Popularly referred to as the “king of spices”, pepper has a long history of being used as a seasoning, a preservative and even currency.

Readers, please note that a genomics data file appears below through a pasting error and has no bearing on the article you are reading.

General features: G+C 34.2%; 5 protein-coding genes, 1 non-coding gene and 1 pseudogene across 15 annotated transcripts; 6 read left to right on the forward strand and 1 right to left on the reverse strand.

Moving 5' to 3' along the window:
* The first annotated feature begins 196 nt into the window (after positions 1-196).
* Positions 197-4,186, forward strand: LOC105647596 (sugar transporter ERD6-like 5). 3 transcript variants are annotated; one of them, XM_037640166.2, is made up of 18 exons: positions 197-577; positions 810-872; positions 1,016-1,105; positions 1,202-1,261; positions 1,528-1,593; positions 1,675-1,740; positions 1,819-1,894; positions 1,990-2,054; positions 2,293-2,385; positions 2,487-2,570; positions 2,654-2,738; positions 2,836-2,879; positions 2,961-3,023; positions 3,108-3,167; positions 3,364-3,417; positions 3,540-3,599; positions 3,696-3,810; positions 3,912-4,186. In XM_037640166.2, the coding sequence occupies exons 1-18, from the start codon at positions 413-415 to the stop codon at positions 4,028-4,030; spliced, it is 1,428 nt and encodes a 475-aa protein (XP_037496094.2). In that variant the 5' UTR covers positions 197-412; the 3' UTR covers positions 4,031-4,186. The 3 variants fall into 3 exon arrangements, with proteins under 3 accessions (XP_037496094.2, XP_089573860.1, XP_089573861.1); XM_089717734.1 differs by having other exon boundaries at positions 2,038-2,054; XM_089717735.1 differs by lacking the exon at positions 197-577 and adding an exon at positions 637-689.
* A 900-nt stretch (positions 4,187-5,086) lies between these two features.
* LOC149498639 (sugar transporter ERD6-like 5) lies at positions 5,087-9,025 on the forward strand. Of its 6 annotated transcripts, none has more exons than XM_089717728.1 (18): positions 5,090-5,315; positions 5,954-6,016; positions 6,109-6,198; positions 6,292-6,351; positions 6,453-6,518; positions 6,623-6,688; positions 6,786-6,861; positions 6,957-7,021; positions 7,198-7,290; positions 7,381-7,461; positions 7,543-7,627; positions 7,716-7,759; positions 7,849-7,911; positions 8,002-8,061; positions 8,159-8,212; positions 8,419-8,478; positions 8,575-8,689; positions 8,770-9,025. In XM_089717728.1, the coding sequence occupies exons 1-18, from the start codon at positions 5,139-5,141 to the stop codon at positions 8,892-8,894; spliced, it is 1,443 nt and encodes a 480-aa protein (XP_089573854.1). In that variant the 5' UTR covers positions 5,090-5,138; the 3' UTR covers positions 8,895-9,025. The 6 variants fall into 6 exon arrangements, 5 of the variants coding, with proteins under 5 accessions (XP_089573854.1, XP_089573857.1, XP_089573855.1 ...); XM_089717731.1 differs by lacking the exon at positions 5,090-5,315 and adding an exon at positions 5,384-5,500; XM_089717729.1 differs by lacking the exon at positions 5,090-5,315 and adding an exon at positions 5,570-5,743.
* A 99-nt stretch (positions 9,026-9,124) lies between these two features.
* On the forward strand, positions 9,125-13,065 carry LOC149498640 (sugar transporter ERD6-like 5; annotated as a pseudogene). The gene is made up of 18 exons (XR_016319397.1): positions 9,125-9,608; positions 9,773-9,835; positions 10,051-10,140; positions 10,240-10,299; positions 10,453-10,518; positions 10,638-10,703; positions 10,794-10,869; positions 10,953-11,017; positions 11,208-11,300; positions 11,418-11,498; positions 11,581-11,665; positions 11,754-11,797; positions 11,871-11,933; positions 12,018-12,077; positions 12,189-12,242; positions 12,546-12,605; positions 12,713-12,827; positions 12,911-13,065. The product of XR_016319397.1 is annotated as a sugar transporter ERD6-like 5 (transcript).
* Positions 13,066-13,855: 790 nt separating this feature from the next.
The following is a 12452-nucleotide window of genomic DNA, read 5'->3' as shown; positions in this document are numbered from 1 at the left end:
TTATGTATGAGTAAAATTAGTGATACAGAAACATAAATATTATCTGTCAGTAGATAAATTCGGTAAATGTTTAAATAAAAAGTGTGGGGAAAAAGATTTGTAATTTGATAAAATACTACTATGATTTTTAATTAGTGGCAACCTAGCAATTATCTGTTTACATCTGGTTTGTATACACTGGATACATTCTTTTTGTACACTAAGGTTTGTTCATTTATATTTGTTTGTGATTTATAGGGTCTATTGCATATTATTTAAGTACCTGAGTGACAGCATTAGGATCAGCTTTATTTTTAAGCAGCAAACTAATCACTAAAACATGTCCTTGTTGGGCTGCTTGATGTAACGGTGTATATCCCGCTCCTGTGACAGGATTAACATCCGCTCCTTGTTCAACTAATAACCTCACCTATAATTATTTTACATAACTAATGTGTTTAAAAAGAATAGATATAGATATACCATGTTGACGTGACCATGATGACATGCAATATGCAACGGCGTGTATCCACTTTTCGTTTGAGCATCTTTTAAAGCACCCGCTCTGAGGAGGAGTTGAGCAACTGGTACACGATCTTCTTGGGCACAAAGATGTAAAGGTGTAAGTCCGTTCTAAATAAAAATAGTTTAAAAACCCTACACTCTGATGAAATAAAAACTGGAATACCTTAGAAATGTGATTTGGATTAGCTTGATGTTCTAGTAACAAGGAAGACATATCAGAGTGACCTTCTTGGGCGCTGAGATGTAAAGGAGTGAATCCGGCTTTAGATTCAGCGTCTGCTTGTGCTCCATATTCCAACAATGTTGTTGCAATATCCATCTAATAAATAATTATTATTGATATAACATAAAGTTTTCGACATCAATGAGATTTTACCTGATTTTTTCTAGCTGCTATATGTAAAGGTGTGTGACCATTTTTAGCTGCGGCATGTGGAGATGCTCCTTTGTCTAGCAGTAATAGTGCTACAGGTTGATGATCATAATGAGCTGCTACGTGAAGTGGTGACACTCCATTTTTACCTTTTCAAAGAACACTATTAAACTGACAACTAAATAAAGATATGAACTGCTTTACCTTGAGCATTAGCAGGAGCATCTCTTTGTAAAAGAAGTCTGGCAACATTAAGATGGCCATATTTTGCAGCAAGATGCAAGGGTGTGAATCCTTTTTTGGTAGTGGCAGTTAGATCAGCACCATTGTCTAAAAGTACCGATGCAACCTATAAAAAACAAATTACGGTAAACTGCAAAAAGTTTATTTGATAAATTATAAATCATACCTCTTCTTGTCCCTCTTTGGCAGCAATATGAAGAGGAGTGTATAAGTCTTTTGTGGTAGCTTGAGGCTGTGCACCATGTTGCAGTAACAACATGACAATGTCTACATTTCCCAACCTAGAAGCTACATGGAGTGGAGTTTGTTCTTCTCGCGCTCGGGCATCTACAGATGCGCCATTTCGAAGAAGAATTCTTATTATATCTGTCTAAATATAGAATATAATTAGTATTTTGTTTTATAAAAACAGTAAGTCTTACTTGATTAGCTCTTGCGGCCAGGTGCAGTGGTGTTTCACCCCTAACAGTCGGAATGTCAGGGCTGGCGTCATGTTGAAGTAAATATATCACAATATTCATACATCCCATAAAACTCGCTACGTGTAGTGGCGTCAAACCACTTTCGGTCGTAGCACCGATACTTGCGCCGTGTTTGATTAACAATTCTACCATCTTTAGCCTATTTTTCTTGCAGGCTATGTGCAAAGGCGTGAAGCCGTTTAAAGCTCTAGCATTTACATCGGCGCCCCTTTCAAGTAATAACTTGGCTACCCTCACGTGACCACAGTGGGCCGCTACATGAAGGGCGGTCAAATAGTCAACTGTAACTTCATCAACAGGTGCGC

By far the most frequently used spice in every kitchen; pepper provides a unique depth of flavour to nearly any savoury dish, and also many sweet dishes as well. Black, white, and green peppercorns all come from the same vine. Growing in clusters (like grapes), pepper is harvested in various stages of growth. Green peppercorns are young when they are picked and dehydrated, which gives them a mild flavour. The black peppercorns are left on the vine to fully mature and develop a much stronger and pungent flavour profile. White peppercorns are actually black peppercorns, which have been soaked to remove the outer black coloured casing. This gives the white peppercorns a more intense flavour, with a slightly fermented taste that is a result of the soaking process. Pepper begins to lose flavour as soon as it’s ground, so for getting the best possible flavour, it is recommended that the pepper is ground in the quantities one needs.